The control aperture value AVc and the control shutter value TVc are determined in Steps S700 and S702 similar to Steps S100 and S105 of the subroutine "Exposure Calculation I" shown In FIG. 9A.

The operations In Step S704 to S720 are carried out when the pulse light amount calculated based on the total amount IV of flash light to be emitted during the exposure, the control shutter speed, and the firing frequency f is within the flash photographable range. Specifically, in Step S704, it is discriminated whether the control shutter speed TVc is greater than the flash synchronized shutter speed TVx. In this step, it is judged whether the high speed synchronized flash photography is necessary.

If the discrimination result is in the affirmative, the total amount IV of flash light emitted during the exposure is calculated in Step S708 similar to Step S200 (shown in FIG. 10A) of the subroutine "Light Amount Calculation in Normal Flash Photography" which is executed when the normal flash photography is carried out.

Subsequently, in Step S710, the pulse light amount IVC is calculated based on the total light amount IV, control shutter speed TVc and firing frequency f (IVC=IV+TVc-Log2 f). The firing frequency f may be a predetermined frequency set in advance in the camera device or may be variable according to the shutter speed.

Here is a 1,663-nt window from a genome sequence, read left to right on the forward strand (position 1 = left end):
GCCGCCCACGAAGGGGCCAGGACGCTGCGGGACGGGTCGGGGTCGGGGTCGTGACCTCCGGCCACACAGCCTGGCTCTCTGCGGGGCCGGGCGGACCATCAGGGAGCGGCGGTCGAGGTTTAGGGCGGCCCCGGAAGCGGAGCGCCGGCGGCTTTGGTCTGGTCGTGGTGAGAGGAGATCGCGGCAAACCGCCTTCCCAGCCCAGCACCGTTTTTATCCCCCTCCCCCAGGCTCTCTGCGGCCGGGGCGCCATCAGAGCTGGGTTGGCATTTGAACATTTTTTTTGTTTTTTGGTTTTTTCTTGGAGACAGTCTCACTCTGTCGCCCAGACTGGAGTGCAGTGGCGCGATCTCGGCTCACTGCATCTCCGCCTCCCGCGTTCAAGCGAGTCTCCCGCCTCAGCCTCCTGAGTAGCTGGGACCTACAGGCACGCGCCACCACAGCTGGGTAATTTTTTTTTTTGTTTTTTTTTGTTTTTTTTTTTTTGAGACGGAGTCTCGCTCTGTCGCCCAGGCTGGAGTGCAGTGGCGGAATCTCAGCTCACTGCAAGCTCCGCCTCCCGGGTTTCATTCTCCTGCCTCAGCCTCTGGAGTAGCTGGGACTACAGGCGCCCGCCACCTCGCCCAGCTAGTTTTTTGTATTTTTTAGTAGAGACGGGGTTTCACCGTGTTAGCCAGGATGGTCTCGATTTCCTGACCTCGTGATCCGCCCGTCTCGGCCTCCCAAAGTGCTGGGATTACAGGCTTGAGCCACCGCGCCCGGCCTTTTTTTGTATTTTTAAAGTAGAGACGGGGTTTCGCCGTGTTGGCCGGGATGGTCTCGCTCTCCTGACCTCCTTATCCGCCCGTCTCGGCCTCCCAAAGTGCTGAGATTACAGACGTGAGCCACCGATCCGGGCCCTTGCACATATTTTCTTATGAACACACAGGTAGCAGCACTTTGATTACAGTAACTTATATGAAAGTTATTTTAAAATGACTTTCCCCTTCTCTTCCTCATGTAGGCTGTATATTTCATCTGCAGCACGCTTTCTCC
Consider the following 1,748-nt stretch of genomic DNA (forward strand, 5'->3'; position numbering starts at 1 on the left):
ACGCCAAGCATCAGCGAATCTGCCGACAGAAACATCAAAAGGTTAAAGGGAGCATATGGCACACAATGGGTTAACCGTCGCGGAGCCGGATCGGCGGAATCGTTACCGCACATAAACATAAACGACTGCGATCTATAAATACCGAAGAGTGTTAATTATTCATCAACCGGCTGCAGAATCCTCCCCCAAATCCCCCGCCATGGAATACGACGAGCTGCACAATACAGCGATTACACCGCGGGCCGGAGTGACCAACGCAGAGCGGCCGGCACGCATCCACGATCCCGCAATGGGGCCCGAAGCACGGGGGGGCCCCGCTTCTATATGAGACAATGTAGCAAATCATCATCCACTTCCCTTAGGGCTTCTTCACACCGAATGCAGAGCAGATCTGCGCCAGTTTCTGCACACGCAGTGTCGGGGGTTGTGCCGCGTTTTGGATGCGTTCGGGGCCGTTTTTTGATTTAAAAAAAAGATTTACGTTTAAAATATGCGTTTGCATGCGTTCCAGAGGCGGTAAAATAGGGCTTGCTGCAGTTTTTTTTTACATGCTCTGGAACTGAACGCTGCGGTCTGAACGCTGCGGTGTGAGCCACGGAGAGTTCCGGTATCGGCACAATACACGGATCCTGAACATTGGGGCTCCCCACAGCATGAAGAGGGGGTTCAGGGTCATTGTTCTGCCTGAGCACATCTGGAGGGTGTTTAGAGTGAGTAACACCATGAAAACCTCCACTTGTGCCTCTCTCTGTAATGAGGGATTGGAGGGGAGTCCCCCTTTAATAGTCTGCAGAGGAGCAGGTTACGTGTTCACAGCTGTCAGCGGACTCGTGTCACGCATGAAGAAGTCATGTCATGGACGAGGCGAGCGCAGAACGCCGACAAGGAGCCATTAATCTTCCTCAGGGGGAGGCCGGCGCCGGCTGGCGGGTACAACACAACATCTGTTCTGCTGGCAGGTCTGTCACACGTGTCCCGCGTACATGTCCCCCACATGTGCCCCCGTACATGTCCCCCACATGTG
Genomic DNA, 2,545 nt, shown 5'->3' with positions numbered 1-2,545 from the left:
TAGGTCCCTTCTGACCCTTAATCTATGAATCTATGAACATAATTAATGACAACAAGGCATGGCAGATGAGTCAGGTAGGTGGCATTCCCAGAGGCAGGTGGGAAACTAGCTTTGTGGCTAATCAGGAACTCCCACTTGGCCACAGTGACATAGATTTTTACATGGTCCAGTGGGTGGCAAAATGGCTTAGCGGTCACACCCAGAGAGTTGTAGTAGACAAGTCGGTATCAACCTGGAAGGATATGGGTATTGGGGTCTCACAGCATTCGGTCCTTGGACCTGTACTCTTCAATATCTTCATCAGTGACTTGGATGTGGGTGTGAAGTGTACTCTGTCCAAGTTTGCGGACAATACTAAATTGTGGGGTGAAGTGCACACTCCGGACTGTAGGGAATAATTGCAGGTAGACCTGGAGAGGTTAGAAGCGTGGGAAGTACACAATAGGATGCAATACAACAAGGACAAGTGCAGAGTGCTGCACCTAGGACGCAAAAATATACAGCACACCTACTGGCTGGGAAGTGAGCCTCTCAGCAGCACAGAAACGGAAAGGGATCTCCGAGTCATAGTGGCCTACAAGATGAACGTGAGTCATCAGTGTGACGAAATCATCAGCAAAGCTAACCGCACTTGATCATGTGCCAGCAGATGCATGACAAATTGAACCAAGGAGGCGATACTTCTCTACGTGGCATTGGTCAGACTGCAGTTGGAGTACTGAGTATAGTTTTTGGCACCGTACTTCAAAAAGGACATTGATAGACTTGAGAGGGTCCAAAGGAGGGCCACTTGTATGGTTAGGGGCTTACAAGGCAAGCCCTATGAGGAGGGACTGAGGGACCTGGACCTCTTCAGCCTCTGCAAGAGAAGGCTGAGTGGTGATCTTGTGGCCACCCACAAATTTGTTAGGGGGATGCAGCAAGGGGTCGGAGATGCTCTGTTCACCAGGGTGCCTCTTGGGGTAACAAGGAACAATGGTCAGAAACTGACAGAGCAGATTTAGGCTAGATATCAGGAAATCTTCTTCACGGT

If the discrimination result in Step S704 is in the negative, the subroutine "Light Amount Calculation in Normal Flash Photography" shown in FIGS. 10A and 10B is executed in Step S706. The object distance data DV used in Step S708 is calculated based on the defocus amount as in the first mode.

In Step S715, it is discriminated whether IVmin*≦IVC≦IVmax*. IVmin* and IVmax* denote minimum and maximum pulse light amounts during the flash firing, respectively. In this step, it is judged whether the flash photography is executable with the pulse light amount IVC. The high speed synchronization flag is set in Step S720 if the discrimination result in Step S715 is in the affirmative, while this routine proceeds to Step S730 if it is in the negative.

The operations in Steps S730 to S740 are carried out when the flash photography cannot be executed with the pulse light amount IVC calculated in Step S710. Specifically, in Step S730, a new control aperture value is calculated by adding a difference between the control shutter speed TVc and the flash synchronized shutter speed TVx (TVc-TVx) to the old control aperture value. In Step S735, the control shutter speed TVc is set to the flash synchronized shutter speed TVx. In Step S740, the subroutine "Light Amount Calculation in Normal Flash Photography" shown in FIGS. 10A and 10B is executed.